This June we rolled the dice twice and went bike camping. It had felt like a long winter and I had a new bike to try under load so I was itching to get rolling. We happened to go to the same campground twice because that is just how it worked out with our style of last minute bookings. For me, at this stage it is mostly about getting out, more so than absolutely having to explore new areas or check an item off my list.
I joke that we made a gamble to plan an overnight trip with kids in the backcountry because June is otherwise dubbed as “Monsoon June” around these parts! While we do not usually get a lot of rain in our neck-of-the-woods, June is the exception to the rule and it can often be wet.
Take 1: We kept driving towards ominous looking clouds as we approached the trailhead parking lot for our designated meeting time. We got ready. Our friends were late and it absolutely poured! They arrived and it was still raining cats-and-dogs. They got ready slowly (on purpose) and by the time everyone was all set to go, physically and mentally (because there’s nothing quite like psyching yourself up for taking off in the midst of a downpour with young kids, one of whom is not riding to keep warm), the clouds parted and we had a lovely sunny, late afternoon ride into Big Elbow Backcountry.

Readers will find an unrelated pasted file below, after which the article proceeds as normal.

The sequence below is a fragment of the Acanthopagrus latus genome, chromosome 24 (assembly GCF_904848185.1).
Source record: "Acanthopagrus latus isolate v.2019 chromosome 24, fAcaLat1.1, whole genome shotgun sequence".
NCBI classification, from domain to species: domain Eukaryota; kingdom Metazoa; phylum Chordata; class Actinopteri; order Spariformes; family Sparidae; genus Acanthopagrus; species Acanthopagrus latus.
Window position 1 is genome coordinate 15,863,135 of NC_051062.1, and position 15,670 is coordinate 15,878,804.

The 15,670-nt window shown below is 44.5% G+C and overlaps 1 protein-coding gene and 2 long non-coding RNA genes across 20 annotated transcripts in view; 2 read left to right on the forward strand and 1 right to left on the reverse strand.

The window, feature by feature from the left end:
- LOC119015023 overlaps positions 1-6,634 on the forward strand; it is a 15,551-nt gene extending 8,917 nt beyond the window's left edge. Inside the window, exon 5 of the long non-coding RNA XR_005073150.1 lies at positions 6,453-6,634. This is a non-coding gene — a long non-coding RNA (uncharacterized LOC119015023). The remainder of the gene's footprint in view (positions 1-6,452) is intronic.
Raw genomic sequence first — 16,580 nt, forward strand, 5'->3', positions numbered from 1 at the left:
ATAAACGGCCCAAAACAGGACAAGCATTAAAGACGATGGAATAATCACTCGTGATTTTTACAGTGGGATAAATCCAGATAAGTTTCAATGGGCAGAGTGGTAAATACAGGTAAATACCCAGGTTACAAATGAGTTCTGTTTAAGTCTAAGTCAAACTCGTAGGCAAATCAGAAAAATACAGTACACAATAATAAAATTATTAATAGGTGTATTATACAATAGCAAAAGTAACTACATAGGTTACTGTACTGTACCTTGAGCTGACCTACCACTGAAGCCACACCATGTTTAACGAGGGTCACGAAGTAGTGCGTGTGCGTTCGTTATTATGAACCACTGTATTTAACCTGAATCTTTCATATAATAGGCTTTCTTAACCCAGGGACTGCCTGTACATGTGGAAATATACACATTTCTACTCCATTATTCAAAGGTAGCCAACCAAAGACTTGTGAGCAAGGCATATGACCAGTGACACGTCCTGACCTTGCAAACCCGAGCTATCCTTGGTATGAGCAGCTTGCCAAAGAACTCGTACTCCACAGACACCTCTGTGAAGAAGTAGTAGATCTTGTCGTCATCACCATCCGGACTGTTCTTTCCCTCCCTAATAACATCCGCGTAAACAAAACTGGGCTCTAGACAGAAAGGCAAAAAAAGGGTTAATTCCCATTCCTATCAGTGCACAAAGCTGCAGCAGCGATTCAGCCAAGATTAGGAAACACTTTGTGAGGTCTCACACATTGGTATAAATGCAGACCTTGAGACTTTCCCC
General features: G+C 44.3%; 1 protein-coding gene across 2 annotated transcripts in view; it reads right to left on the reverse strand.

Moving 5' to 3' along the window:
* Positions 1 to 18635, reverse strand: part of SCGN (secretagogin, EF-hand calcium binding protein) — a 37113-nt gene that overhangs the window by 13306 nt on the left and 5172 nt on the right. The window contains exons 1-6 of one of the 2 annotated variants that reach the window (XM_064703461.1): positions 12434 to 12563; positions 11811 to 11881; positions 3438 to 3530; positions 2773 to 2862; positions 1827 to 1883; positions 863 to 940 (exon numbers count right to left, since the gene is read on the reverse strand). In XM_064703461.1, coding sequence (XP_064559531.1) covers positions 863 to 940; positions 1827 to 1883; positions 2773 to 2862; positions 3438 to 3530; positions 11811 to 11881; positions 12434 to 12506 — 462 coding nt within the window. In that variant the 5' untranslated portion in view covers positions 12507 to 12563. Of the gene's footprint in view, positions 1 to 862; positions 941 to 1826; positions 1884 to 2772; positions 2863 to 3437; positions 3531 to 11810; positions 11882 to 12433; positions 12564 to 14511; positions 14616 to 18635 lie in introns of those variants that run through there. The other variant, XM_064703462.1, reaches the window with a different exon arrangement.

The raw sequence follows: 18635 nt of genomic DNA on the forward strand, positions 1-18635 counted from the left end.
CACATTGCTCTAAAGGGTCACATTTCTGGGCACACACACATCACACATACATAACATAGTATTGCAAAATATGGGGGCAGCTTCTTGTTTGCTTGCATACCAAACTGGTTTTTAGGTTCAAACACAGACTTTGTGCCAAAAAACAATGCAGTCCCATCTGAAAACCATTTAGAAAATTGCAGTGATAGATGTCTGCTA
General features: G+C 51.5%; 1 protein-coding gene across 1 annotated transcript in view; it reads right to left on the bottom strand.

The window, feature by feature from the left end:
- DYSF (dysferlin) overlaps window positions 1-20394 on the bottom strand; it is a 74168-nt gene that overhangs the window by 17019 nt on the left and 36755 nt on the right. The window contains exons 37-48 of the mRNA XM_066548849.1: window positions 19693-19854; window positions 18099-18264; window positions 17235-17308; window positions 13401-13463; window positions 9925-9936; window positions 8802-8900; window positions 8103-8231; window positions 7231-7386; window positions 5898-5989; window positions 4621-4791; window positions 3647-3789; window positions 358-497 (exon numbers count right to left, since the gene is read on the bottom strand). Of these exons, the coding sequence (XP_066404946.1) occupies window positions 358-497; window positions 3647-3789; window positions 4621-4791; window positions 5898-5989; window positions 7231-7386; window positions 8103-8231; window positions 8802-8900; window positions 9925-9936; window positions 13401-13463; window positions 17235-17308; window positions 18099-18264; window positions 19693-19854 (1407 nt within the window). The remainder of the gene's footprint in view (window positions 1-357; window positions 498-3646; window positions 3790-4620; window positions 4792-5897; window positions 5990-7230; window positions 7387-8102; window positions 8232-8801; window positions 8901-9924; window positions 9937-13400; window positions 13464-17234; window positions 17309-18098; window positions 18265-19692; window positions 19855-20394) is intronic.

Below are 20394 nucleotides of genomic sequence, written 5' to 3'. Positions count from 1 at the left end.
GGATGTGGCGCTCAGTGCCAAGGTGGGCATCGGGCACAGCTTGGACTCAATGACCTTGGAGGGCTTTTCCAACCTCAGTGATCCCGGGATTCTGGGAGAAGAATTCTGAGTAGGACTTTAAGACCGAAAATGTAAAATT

Take 2: Fast forward two weeks and while the forecast seemed ominous yet again, the clouds appeared less certain of their fate. So we went for it and had to stop and adjust layers several times on the way in, but mostly lucked out with sun and the odd teensy-weensy sun shower. Until the last kilometre or two, that is, at which point it absolutely poured! And hailed!!! It let up enough for us to set up camp, then it rained some more while we ate dinner. We were all about to retire to our tents (and I was thanking my lucky stars I had a pack of playing cards and a copy of Harry Potter #1) when the rain decided to decease and we managed to even dry out a bit of stuff by the fire (which still smells of smoke, BTW), until it started to gently rain again, at which point it was a more reasonable hour to retire to the tent. It rained off-and-on until morning, when we woke up to cool sunshine and a sunny ride back.
So, we won the weather gamble both times, in effect, because while the second trip was pretty epic for an hour or so there — hustling freezing cold kids into camp, setting up, and evaluating the intense weather situation — we did it and everyone turned to smiles and giggles and all was well. It was immensely satisfying and confidence-boosting to get over that bad-weather hurdle (which we don’t often get to jump over in sunny Alberta).
When to go
You can only access this trailhead between May 15th and December 1st, otherwise the winter gate on Highway 66 is closed. The winter gate is located just west of the Powderface Parking Lot (but east of Beaver Flats Campground). Your limiting factor in May would be snowpack; in October/November, it would really just be a matter of seasonal weather (including snow). It’s the Rockies, you have got to expect weather changes; the second time we did this trip we were rained and hailed on for the last few kilometres and then it rained for a good portion of the evening.